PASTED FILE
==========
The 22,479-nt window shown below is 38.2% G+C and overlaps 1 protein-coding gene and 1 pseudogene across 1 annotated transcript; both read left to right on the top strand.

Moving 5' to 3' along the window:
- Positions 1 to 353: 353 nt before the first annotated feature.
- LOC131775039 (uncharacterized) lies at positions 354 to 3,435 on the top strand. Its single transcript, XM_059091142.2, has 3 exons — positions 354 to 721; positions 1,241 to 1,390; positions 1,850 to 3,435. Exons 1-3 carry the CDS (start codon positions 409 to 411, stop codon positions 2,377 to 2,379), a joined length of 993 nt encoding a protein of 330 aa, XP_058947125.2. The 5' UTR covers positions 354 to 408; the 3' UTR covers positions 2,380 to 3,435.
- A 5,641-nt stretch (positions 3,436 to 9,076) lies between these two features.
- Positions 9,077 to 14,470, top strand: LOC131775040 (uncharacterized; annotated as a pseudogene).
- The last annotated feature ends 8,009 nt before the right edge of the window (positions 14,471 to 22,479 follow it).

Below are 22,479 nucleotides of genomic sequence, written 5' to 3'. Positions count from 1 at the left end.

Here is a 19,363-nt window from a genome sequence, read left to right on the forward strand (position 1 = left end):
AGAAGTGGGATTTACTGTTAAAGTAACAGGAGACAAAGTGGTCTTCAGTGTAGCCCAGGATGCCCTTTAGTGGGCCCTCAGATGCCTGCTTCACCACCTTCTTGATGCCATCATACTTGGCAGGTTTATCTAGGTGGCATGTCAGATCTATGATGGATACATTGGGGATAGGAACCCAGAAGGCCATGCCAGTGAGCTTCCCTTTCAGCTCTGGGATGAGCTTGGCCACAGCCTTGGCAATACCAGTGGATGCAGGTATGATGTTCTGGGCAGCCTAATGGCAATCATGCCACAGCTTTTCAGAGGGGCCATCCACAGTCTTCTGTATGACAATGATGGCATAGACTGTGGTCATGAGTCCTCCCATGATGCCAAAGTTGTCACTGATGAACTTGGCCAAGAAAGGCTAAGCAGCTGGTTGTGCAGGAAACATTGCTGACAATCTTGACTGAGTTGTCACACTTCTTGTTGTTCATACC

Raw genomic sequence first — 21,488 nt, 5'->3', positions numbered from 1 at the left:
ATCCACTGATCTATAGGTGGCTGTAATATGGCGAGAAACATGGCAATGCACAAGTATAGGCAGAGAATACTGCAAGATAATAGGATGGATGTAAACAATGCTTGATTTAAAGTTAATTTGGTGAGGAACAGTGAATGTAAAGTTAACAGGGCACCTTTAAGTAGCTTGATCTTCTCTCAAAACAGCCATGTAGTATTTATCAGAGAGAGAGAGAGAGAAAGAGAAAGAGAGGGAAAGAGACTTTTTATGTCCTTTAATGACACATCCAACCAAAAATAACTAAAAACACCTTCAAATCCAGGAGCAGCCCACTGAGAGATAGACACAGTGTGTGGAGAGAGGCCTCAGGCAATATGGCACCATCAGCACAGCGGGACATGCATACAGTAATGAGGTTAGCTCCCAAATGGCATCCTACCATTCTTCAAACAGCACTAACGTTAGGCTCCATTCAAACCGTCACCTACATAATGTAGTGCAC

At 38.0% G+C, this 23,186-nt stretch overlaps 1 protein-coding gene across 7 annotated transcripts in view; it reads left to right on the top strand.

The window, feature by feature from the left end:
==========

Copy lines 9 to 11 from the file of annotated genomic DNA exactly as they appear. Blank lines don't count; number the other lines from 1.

Here is a 19,363-nt window from a genome sequence, read left to right on the forward strand (position 1 = left end):
AGAAGTGGGATTTACTGTTAAAGTAACAGGAGACAAAGTGGTCTTCAGTGTAGCCCAGGATGCCCTTTAGTGGGCCCTCAGATGCCTGCTTCACCACCTTCTTGATGCCATCATACTTGGCAGGTTTATCTAGGTGGCATGTCAGATCTATGATGGATACATTGGGGATAGGAACCCAGAAGGCCATGCCAGTGAGCTTCCCTTTCAGCTCTGGGATGAGCTTGGCCACAGCCTTGGCAATACCAGTGGATGCAGGTATGATGTTCTGGGCAGCCTAATGGCAATCATGCCACAGCTTTTCAGAGGGGCCATCCACAGTCTTCTGTATGACAATGATGGCATAGACTGTGGTCATGAGTCCTCCCATGATGCCAAAGTTGTCACTGATGAACTTGGCCAAGAAAGGCTAAGCAGCTGGTTGTGCAGGAAACATTGCTGACAATCTTGACTGAGTTGTCACACTTCTTGTTGTTCATACC

Raw genomic sequence first — 21,488 nt, 5'->3', positions numbered from 1 at the left: